The founders in the U.S. combined a bit of Athenian democracy, more of Iroquois multi-level consensus and representative government, and the European Enlightenment's understanding of the importance of freedom of dissent, religion, expression, association, gov't transparency, widest possible control over the use of resources, and more, to invent a body they hoped would in a large-scale mimic as much as possible the style of organization people are instinctively drawn to--consensual, face to face, participatory decision-making, with restricted leaders who must continually prove their merit. They hoped representation would create a government that resembles us and speaks fairly accurately for us, thus empowering us. And it got quite a bit closer to that ideal than any previous attempt, in the process producing more widespread prosperity than ever before.

Thomas Jefferson worried that the lack of legal limits on the coexisting power of the large, autocratic companies like the British East India Tea Company might be a serious threat to the new model. Unfortunately, these fears proved accurate. Those people with the overwhelming dominance drive and various advantages that got them to the top of the world's largest corporations, exploited every loophole and used their wealth to destroy any barrier that we created to maintain our say in what happens to us and our larger society. The tipping point has come and our government is now merely a shell to hide the names of the corporate overlords making the decisions. These de facto rulers are moved only to widen the gap between themselves and everyone else by increasing their own control and disempowering and impoverishing everyone else. "Everyone else" includes the owners of small corporate businesses. Their own inclination in combination with the requirement to make only those corporate decisions which increase the returns to the investors of their particular corporation, mean that their choices don't even take into consideration the effect on general prosperity, even to the point that they interfere with our ability to deal constructively with earth's finite resources.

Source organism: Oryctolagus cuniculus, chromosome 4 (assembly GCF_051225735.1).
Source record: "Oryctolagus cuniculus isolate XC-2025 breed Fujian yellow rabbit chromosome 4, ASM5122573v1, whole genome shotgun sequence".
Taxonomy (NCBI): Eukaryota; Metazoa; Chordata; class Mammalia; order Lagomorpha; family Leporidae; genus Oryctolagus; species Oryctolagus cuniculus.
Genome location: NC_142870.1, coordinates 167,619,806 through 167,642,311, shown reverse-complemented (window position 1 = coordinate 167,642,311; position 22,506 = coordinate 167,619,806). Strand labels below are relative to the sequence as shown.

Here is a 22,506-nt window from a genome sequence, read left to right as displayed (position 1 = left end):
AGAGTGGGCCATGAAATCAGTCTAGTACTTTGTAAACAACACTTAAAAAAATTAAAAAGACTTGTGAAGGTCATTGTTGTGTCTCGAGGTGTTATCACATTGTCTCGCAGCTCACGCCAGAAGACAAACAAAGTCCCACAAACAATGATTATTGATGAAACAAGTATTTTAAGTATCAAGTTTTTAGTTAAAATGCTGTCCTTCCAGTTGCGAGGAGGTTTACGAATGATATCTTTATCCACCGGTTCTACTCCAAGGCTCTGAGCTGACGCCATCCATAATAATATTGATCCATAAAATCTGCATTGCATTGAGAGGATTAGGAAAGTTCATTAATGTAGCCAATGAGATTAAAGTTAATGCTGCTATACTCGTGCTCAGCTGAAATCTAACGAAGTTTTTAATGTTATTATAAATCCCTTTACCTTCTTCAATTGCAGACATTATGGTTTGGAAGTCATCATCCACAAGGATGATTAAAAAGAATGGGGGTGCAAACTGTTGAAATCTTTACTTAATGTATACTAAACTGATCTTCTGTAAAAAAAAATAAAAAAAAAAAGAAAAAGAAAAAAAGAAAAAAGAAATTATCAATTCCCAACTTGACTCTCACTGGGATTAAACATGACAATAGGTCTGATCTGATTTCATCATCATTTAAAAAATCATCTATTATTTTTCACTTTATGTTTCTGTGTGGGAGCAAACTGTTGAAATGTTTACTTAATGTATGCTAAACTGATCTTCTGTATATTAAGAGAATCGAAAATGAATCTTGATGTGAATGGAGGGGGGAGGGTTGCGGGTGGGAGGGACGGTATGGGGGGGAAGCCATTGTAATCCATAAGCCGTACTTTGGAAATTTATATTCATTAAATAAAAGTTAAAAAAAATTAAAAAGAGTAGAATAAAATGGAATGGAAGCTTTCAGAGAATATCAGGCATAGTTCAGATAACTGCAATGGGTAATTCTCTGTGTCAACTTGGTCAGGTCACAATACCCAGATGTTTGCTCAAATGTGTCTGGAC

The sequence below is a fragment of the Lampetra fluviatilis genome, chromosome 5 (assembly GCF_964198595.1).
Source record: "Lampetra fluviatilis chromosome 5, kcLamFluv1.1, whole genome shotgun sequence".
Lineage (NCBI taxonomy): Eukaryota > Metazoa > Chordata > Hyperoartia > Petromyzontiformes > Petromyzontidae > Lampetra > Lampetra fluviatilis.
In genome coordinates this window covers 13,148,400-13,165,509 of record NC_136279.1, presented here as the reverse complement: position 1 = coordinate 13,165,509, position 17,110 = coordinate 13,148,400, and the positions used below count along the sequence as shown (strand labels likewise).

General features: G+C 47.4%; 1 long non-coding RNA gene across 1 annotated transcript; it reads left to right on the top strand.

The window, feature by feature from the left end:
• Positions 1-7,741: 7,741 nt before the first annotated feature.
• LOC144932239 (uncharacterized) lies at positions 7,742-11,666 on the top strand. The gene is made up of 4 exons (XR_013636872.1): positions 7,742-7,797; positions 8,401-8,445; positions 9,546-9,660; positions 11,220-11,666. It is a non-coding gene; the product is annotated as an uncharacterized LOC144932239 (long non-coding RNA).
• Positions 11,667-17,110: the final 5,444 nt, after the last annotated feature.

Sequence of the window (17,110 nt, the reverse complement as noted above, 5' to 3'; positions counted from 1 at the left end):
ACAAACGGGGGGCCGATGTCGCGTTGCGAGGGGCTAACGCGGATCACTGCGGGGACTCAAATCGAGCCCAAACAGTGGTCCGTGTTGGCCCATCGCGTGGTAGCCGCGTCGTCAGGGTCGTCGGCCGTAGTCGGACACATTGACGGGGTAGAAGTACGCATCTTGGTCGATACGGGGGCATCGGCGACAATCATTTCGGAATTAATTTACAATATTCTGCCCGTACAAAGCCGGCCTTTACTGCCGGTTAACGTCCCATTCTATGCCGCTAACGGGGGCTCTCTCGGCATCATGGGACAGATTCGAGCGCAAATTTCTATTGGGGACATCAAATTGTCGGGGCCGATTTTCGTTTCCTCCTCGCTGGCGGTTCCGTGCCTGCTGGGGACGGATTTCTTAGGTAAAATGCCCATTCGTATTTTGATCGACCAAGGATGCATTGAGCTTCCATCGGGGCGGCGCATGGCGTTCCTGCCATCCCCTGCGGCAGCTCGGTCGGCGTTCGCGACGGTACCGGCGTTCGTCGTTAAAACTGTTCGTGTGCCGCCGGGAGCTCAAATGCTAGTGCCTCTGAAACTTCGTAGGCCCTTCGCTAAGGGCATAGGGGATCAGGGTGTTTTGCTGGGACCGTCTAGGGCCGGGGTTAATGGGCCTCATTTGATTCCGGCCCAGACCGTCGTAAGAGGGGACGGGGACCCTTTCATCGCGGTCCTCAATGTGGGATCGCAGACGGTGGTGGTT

We cannot have free markets, period. Those who have the largest organizations and the most resources on day one of the new Libertarian system will use their wealth to monopolize resources and collude to prevent smaller businesses from growing and competing. There will be no countervailing force empowered to prevent this behavior and large enough to succeed. Saying that free markets can only exist by eliminating "regulations" is akin to saying that we can only have leprechauns if Ireland removes all the fences and hedges in the Irish countryside. No removal of restrictions will enable the existence of leprechauns, and the "free market" is just as much an imaginary entity as they are.